The colonoscopy is considered the gold standard of colon cancer screening tests, but like any other medical procedure, doctors are always seeking out areas for improvement. Recently, the Standards of Practice Committee of the American Society for Gastrointestinal Endoscopy (ASGE) announced changes to the guidelines for bowel prep before a colonoscopy. These changes aim to make the preparation process safer and more tolerable for patients.
Traditional colonoscopy prep required patients to drink a gallon of solution the night before their exam, but doctors have found that the split-dose method is better tolerated by patients and more effective in cleansing the colon. With the split-dose method, patients drink half the prep solution the night before their colonoscopy and the other half 3 to 8 hours prior to the exam. Research has shown that split-dosing increases adenoma detection rates by five percent and improves prep quality sevenfold (Source: Mayo Clinic).
The updated recommendations suggest new bowel prep solutions that are lower in volume yet more effective in cleansing the colon.
Certain preps eliminated
Aqueous phosphosoda, one of the most commonly used prep solutions in the past, is no longer available due to safety concerns. Sodium phosphate and magnesium citrate-based regimens are no longer recommended due to the risk of renal or electrolyte disturbances. The committee also advised against using metoclopramide as an adjunct preparation.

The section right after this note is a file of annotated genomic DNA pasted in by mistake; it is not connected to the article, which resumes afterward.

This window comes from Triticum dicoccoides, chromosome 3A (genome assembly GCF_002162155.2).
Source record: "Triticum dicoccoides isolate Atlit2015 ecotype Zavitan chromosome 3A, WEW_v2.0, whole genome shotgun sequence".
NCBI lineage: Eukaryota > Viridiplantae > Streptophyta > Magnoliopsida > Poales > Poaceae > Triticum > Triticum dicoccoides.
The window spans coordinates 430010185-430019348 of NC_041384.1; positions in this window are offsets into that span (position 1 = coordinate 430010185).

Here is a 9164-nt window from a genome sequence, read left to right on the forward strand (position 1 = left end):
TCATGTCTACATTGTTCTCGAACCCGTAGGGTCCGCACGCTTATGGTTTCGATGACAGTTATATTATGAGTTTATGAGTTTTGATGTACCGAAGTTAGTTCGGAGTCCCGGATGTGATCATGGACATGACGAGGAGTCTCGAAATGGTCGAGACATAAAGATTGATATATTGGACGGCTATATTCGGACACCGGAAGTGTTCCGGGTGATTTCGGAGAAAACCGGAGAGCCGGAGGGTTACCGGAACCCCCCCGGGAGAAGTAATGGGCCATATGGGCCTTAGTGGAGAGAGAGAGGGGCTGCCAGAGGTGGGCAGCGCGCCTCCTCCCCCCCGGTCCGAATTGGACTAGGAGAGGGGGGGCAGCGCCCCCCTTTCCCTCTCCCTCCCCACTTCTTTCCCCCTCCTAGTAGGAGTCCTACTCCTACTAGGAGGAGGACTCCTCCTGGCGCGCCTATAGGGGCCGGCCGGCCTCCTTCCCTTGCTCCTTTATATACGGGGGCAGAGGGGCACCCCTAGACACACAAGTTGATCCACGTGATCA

Patients have traditionally been restricted to a clear liquid diet starting the day before a colonoscopy, but the new guidelines state that a low-residue diet is equally effective and preferred by patients. A low-residue diet restricts whole grains, nuts, seeds and raw fruits and vegetables. Patients are allowed refined grains, cooked or canned seedless vegetables, soft fruits without the peel, lean meats and eggs.
The updated guidelines urge physicians to document the quality of bowel preps using validated scoring systems. Up to 30 percent of all patients undergoing colonoscopy have been reported to have inadequate bowel preparation which can result in missed lesions and increased risk during the procedure (Source: ClinicalTrials.gov). Patients who have a history of inadequate bowel preparations are more likely to experience inadequate preparations in the future, so it is important for physicians to identify these at-risk patients and consider more aggressive preparations or repeat screenings (Source: Healio).